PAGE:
& N. R. Co. 1
(Circuit Court, E. D. Missouri. March 29, 1886.)
It is the duty of railroad companies to use the best mechanical appliances, and to exercise the highest degree of prudence and skill, to determine that all their appliances are safe for purposes of transportation. and in case an accident results from a failure to use such appliances, or to exercise the proper degree of care and skill, they are liable in damages. s
Reported by Benj. F. Rex, Esq., of the St. Louis bar. See note at end of case.
& N. R. CO.
SA)[E-R.UI,ROAD NOT AN INSURER.
A railroad company is not an insurer, however. and where an accident happens in conseq nence of a latent defect in a rail or other appliance. which could not have been discovered by any degree of intelligence, prudence, or skill, it is not liable. Where a passenger meets with an inj ury in consequence of the negligence of a railroad company, he is entitled to compensation therefor, includins- all expenditures made in consequence of the injury. together with loss of tIme, and proper allowance for any special mental or physical suffering; and in assessing damages, the jury should consider whether the injury is permanent or tern porary.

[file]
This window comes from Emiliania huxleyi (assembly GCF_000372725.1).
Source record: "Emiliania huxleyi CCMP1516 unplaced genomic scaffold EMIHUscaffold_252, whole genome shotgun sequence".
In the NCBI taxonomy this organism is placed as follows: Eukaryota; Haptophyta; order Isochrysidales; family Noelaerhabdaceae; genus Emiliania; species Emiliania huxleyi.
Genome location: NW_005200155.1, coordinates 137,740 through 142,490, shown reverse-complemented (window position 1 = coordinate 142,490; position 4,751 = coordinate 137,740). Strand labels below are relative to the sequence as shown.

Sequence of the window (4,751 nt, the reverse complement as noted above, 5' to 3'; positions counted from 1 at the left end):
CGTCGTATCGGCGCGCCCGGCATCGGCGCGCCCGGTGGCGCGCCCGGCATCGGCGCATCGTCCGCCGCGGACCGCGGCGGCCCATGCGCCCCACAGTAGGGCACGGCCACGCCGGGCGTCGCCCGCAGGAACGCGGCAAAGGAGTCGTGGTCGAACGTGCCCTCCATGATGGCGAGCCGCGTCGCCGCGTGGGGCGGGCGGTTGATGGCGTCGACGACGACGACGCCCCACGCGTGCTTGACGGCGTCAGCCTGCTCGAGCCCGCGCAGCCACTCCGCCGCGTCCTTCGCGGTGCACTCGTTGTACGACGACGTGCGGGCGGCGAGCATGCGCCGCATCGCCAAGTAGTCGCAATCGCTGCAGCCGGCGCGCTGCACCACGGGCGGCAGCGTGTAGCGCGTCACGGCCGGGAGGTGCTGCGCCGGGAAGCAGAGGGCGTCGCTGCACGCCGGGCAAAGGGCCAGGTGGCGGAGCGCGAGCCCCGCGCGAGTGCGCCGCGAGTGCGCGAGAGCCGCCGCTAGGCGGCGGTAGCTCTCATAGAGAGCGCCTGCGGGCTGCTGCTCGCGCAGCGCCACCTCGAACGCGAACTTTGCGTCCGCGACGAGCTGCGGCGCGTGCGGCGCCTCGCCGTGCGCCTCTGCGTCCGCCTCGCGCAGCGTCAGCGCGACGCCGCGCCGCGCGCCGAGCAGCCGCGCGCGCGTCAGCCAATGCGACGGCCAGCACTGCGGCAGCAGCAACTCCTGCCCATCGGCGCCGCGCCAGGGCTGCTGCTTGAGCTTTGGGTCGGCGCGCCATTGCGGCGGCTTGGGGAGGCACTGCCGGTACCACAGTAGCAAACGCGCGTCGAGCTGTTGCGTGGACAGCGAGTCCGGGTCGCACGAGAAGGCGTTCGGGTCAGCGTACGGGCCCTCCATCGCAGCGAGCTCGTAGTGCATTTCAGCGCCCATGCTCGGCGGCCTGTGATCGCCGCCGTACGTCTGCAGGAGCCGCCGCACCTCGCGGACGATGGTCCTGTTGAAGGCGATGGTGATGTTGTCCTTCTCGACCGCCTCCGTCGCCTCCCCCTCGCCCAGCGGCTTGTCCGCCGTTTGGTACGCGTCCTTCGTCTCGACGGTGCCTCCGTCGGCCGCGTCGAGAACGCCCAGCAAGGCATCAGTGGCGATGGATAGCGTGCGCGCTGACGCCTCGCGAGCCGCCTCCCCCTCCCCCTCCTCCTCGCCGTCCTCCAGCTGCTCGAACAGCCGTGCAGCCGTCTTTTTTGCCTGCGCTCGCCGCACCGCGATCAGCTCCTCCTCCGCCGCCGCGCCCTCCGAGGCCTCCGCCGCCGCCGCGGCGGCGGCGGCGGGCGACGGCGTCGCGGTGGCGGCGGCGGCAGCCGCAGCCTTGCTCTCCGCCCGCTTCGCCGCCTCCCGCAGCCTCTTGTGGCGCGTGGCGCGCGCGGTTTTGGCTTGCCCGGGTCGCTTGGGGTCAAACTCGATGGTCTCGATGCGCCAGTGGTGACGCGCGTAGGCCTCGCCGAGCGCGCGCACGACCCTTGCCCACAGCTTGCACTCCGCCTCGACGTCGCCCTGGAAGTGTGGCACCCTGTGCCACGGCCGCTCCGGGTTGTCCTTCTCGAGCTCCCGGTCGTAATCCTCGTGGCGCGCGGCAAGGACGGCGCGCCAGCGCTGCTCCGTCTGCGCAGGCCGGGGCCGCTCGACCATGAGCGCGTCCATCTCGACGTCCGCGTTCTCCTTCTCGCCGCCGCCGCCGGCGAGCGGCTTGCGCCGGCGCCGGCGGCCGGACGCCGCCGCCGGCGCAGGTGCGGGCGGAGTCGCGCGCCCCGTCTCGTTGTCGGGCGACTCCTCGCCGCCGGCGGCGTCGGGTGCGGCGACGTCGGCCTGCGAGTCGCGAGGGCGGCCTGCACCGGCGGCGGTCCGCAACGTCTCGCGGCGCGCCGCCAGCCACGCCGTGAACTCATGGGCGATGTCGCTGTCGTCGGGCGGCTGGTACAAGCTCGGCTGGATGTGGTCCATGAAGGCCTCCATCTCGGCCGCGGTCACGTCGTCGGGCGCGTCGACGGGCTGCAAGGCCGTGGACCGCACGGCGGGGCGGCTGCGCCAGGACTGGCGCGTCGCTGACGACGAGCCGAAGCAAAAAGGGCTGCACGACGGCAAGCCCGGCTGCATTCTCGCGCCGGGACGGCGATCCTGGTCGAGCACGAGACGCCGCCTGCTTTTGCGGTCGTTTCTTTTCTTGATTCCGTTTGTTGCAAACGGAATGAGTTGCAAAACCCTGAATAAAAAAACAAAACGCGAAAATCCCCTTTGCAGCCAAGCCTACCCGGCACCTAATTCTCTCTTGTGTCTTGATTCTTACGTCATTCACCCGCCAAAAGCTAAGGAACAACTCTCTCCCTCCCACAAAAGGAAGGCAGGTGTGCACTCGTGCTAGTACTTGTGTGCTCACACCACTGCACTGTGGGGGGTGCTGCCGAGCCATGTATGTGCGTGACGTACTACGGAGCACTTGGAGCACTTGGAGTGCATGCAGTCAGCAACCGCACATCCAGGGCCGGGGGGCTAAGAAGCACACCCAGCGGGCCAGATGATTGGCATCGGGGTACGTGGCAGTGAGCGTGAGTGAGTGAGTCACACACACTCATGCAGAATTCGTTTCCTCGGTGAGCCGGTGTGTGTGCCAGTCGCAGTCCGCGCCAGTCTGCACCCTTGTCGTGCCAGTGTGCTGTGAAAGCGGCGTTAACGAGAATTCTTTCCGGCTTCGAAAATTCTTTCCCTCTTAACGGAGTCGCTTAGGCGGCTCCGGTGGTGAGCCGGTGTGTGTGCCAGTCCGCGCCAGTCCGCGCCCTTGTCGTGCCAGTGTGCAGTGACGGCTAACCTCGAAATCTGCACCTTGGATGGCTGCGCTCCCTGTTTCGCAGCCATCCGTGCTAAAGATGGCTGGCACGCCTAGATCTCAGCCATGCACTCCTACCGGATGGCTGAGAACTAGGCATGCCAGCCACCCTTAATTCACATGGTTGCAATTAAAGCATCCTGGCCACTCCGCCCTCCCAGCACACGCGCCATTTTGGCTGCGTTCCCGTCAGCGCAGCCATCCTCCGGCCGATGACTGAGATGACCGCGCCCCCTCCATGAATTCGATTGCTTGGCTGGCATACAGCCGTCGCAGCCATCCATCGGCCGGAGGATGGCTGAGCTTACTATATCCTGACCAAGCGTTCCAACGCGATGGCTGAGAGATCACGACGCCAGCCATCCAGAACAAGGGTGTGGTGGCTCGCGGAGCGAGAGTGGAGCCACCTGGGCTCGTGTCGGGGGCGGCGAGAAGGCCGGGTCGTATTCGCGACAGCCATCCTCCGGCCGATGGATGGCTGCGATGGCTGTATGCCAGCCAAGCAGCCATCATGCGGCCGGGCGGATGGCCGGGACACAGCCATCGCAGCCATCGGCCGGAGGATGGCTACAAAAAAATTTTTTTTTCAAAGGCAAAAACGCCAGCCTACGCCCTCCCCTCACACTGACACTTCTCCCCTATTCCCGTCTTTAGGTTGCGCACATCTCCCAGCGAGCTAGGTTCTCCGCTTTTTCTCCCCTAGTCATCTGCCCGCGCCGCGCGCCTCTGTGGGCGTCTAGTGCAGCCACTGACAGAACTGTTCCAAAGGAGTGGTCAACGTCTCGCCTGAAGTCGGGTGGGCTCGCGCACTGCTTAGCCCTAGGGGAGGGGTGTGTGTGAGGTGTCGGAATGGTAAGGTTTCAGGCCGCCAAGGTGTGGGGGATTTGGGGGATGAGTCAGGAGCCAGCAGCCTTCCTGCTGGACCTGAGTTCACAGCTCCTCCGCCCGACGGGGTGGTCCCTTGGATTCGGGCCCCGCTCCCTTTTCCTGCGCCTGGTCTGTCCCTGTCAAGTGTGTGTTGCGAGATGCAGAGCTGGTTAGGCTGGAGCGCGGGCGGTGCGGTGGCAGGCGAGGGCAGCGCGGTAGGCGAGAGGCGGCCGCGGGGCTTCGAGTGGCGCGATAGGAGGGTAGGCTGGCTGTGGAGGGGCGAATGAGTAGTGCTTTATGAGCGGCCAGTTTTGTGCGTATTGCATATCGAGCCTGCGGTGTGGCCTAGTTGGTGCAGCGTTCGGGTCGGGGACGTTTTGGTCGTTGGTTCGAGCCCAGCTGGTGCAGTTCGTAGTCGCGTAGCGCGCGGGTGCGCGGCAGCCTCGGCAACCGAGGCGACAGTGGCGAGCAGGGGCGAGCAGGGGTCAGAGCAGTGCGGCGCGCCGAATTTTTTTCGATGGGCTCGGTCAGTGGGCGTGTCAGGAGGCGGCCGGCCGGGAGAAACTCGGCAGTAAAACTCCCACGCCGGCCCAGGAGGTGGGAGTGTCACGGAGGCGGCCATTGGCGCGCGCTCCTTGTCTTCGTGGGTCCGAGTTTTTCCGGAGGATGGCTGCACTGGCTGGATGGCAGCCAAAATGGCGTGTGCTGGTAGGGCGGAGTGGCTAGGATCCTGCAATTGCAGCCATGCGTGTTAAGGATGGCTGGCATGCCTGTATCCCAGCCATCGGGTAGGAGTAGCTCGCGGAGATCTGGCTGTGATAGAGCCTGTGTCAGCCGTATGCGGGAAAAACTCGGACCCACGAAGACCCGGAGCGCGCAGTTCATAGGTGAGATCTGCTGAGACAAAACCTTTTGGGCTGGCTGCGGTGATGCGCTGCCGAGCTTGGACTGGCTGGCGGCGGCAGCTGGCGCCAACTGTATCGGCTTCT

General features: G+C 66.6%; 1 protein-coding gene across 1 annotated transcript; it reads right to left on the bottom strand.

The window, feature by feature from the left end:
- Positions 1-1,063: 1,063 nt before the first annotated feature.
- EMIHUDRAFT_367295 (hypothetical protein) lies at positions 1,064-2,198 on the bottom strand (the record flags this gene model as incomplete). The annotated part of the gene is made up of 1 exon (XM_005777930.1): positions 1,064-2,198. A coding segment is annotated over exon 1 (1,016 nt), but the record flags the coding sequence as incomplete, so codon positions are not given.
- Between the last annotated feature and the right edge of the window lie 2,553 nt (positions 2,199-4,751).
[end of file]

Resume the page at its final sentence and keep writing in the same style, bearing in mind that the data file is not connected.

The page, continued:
At Law. Suit for damages. The plaintiff states in his petition that, while being transported by the defendant over its road, car in which he was riding was thrown from the track, through the defendant's negligence, and that he J;eceived a serious bodily injury, for which he askfl damages. Answer denying negligence, and alleging that the car on which the plaintiff was riding when hurt was thrown from the track by a rail broken by the preceding cars of the train, and that the rail broke because of a concealed defect, which could not have been discovered by inspection. The evidence was conflicting. Nathan Frank, for plaintiff. Henry W. Bond, for defendant. TREAT, J., (charging jury orally.) The principles of law governing cases of this character are very few and very simple. A passenger on a railroad train has a right to suppose that all the appliances connected with his transportation are such as the highest degree of human skill and prudence could furnish. If he mMts with .an injury through the fault of the railroad company, he is entitled to compensation therefor, including all the expenditures by him made in consequence of said injury, together with his loss of time, and a proper allowance for any special suffering to which he may have been put, mentally or physically; and also the jury will take into consideration whether the injury is permanent or temporary. Now, in this case, it seems-and it is for you to determine, gentlemen, in the light ·of the testimony-that the injury was caused by a defective rail, while this train on which the plaintiff was a passenger was running .at such rates of speed as has been presented to you, when this mil was hit. It is the duty of a railroad company to exercise the highest degree of prudence and skill to determine that everytlling is safe for transportation. If an accident happens in consequence of a failure to exercise that degree of skill and prudence, the company is responsible for what may happen. On the other hand, a railroad company, like an individual, can do nothing more than to exercise all tbeskill and diligence known for the purposes of its employment, and having done 80, if there is a latent defect,-a concealed defect,-which that degree of intelligence, prudence, or skill cannot detect, it is not responsible for what may happen. In other words, a railroad company